Last year, a teacher of mine taught an exercise he called “presenting your ego to a tree.” It goes like this, he said, you pick a tree, and you do your shtick, you know, whatever it is you do to present your persona or get attention. Then be quiet. Then say to the tree, what do you think? He said the first time he tried this, the tree replied, you think all that’s going to help you when you die?
This weekend, I met some new friends from a nearby small town. And I tried, really hard, to be who I am with no shtick. It was scary. It always is. I was minimally successful. The thing is, I’m good at shtick. Really good. Because I love experiencing new things and because I am continually putting myself in different situations, I have a wide variety of experiences and worldviews to draw from. And because I have spent so much of my life developing intuition and empathy, I usually know, very quickly, what’s being asked of me, whether it’s overt or not. So most of the time, my shtick involves hiding select pieces of who I am in favor of other, less threatening or more impressive pieces. My fears when I met these new friends? They will think I am overeducated, stuck up, too intellectual. They will think I have a lot of useless knowledge and no practical understanding. It will be completely obvious that, despite all my rigorous branching out in many directions, I am still very firmly rooted in my semi-urban, intellectual, liberal bubble. All of that might have been true. The fact is that’s all in my head, and I have no idea what they thought. I know they were nice people and that we all did what we could to bridge the gaps, connect and have fun together.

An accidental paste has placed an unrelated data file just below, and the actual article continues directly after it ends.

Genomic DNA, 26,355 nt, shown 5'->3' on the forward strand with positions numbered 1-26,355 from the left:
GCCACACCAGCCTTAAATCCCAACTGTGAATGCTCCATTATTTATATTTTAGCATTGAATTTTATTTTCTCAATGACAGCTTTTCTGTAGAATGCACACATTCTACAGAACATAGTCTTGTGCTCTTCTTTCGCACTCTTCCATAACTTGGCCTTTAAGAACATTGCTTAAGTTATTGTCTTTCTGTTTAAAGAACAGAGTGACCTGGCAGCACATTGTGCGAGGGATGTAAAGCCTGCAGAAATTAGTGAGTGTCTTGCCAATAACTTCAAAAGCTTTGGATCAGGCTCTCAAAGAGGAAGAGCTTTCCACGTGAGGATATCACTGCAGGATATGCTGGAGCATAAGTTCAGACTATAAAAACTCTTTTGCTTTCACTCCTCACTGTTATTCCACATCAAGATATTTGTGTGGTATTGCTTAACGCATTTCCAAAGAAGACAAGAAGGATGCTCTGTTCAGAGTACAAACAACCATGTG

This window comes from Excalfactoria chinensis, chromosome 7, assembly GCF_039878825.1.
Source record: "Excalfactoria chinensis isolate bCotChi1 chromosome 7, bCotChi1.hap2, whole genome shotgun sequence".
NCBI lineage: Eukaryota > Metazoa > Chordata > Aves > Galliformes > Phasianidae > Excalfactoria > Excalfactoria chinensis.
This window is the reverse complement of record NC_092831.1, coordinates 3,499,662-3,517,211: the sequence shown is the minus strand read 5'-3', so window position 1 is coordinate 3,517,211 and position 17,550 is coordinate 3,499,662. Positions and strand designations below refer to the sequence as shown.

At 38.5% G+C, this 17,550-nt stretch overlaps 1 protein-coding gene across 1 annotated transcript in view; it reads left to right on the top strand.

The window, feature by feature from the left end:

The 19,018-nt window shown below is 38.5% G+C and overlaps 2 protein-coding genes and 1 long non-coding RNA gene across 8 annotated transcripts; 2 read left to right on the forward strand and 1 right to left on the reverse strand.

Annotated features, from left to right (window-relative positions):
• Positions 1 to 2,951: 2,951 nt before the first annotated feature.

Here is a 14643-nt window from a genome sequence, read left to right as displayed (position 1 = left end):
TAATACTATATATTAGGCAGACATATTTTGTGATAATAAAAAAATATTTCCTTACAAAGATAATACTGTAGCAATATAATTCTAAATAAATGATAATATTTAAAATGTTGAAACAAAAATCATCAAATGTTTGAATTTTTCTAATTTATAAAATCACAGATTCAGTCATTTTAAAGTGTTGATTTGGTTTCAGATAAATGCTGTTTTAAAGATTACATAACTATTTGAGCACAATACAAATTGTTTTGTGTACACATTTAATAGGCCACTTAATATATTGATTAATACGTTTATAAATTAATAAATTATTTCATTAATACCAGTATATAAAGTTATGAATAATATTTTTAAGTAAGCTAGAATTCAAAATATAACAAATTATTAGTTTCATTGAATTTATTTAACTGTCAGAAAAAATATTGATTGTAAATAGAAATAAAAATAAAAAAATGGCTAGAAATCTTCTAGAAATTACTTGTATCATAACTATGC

The paradox is that to understand where someone else is coming from, you have to know where you are. It requires an intense and unwavering kind of authenticity and a brutal honesty with self. If you don’t know where you’re coming from, you have no ground on which to stand and from which to build a bridge to anyone else’s world. I am still working to keep my feet firmly planted on the ground and to allow other people to see exactly where I’m standing. Most days, that still feels pretty terrifying.